The U.S. Department of Homeland Security will immediately increase the use of overtime and work to quickly bring in more screening officers to help alleviate long lines at airport security checkpoints, Homeland Security Secretary Jeh Johnson said Friday. But Johnson warned that longer wait times are inevitable during the busy summer travel season.
Checking off the world's most important natural and cultural wonders can be a herculean task. The World Heritage List -- that most lauded and recognizable of preservation lists -- includes over 1,000 sites all over the world. Instead of sorting through that encyclopedic list, why not start at the very beginning with the first 12 sites?
Marah Rhoades remembers when her daughter, Emilia Cooper, started to worry about weight. She was 5. That's when boys at her Brooklyn school started calling her fat. Emilia, now 9, has always been taller and more broadly built than most of the other kids in her class, and she quickly learned her body type made her a target for teasing. "At that point she became very aware of weight," says Rhoades. "She started coming home and telling her 3-year-old brother, 'If you eat that you're going to get fat.'"
Muck Rack makes it simple to find people, tweets, or articles that mention any name, keyword, company, hashtag etc. We've compiled this guide to help you make the most of your search.
Selecting a term
Start searching tweets, articles from media outlets, articles mentioned in tweets, journalists'
names, titles and bios with some suggested searches:
Companies or Topics (e.g. iPhone, Microsoft)
Phrases (e.g. "cloud computing") — use quotes to keep the terms together
Twitter handles (e.g. @username) — returns those who have mentioned or replied to
Names (e.g. "David Pogue")
Hashtags (e.g. #sxsw, #london2012)
Bio details (e.g. vegan, Olympics, father)
Muck Rack's Advanced Search allows for many boolean operators.
Find results that mention multiple specified terms, use AND or
+. For example, ensure each result contains both Elon Musk and Mark Zuckerberg by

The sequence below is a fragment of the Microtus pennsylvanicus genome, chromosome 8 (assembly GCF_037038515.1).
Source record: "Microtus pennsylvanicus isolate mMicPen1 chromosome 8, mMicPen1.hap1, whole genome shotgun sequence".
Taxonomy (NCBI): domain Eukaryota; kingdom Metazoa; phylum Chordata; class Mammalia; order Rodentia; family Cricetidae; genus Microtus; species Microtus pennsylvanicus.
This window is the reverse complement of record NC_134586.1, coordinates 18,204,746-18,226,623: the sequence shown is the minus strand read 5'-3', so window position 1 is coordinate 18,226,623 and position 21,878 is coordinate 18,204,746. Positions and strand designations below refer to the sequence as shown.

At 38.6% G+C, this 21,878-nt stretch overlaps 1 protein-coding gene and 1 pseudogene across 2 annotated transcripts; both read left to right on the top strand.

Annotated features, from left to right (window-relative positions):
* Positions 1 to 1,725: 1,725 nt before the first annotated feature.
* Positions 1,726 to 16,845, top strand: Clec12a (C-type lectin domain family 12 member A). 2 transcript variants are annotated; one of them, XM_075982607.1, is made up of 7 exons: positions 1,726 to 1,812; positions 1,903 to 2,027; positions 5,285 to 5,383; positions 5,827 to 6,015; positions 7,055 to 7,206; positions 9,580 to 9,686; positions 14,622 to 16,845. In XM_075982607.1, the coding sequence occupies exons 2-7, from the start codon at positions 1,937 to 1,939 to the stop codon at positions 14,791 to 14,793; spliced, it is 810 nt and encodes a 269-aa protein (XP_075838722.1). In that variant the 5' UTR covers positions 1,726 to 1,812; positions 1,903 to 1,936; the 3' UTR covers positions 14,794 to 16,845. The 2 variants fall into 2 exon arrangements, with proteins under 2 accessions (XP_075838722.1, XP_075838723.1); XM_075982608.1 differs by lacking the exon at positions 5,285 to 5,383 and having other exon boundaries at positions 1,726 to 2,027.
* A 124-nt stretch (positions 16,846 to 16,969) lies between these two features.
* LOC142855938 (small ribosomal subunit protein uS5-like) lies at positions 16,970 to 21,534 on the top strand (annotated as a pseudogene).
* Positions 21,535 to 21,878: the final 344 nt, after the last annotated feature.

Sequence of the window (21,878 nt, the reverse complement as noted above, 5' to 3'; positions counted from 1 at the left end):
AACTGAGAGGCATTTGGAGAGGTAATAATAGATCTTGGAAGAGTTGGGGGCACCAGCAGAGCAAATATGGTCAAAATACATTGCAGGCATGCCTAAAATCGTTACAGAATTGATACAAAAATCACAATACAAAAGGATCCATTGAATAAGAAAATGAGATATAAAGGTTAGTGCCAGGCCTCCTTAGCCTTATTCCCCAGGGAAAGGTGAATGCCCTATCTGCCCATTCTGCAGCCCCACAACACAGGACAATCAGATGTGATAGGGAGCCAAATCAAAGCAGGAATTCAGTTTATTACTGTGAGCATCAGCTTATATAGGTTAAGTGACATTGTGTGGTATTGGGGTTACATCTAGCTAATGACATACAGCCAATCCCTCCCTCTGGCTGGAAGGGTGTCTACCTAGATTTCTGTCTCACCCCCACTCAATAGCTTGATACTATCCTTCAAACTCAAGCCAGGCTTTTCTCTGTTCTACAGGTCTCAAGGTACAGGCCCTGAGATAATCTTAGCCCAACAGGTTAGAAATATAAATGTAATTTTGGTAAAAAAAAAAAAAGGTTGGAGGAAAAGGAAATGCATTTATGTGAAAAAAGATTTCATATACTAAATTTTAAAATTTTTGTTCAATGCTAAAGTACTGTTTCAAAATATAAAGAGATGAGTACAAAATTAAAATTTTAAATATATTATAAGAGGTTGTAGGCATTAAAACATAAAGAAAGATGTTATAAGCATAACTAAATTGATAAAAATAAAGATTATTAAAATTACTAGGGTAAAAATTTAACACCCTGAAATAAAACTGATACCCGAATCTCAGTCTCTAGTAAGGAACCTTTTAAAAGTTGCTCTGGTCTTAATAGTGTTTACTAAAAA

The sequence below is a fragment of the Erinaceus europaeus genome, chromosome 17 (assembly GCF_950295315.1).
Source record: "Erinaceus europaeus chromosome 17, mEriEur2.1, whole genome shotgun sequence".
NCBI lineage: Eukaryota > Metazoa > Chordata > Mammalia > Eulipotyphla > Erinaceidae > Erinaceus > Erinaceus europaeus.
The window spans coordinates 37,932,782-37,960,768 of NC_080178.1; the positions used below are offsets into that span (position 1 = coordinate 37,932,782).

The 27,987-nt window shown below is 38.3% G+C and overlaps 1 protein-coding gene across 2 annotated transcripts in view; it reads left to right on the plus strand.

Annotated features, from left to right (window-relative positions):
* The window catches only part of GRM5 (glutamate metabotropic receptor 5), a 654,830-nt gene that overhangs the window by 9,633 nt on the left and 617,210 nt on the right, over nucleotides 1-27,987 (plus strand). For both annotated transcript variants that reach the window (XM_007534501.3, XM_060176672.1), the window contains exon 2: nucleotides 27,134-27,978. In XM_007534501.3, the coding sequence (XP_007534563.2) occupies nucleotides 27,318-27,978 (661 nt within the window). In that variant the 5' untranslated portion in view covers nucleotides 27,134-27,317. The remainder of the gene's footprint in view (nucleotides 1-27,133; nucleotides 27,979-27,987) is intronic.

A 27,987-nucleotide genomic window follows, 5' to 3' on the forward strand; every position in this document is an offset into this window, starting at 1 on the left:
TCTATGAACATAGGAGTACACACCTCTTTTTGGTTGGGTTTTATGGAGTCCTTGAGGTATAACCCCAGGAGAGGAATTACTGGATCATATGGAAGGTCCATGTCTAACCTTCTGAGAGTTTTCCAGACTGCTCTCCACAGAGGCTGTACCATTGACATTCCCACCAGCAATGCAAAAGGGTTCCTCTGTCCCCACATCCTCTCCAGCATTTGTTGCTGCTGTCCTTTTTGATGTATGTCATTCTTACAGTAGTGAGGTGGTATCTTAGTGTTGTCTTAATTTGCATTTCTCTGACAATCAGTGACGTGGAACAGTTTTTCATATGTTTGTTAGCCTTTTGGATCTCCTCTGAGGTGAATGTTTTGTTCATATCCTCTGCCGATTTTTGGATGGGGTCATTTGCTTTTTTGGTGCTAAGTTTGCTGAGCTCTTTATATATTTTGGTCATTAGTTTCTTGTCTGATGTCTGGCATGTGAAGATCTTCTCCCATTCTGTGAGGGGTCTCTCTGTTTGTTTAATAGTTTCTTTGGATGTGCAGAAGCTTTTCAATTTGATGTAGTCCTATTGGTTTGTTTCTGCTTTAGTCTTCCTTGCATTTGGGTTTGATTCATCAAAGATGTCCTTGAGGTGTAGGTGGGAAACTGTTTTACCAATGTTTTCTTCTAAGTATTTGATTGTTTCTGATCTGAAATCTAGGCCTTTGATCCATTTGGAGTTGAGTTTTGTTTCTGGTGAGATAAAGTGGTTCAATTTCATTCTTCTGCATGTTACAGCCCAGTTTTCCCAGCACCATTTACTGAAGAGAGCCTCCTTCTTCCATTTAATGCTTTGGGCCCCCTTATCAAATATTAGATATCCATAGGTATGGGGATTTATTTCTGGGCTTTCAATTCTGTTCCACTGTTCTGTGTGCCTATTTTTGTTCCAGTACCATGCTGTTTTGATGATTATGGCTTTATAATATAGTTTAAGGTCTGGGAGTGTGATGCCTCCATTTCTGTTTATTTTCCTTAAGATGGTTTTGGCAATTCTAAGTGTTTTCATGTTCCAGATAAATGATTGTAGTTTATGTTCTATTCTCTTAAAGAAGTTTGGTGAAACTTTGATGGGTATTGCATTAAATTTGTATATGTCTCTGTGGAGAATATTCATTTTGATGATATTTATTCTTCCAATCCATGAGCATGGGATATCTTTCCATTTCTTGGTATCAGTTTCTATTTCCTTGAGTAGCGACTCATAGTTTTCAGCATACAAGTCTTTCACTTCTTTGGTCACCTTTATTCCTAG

searching Obama AND Romney or Obama + Romney.
Use the operators OR or , to broaden your search when you'd like either of
multiple terms to appear in results. (This is the default behavior of our search when no operators
are used.) For example, search for democrat OR republican to find results that refer to
Democrats and/or Republicans.
Use NOT or - to subtract results from your search. For
example, searching Disney will yield results about the Walt Disney Company as well as Walt Disney
World Resort. To exclude mentions of Disney World, search for Disney -World or Disney
When using one of these operators with a phrase, enclose it in quotation marks. For example, you can
find results about smartphones excluding Apple's iPhone 4S by searching smartphone -"iPhone
Exact case matching or punctuation
If you're searching for a brand name or keyword that relies on specific punctuation marks or capitalization, you can
find results that match your exact query by adding matchcase: before the keyword you're searching for, like matchcase:E*TRADE .
Use parentheses to separate multiple
boolean phrases. For example, to find journalists talking about having fun in Disney World or
Disneyland, search for ("disney world" OR disneyland) AND fun.
An asterisk can be used to search for any variation of a root word truncated by the asterisk. For example, searching for admin* will return results for administrator, administration, administer, administered, etc.
A near operator is an AND operator where you can control the distance between the words. You can vary the distance the near operation uses by adding a forward slash and number (between 0-99) such as strawberries NEAR/10 "whipped cream", which means the strawberries must exist within 10 words of "whipped cream".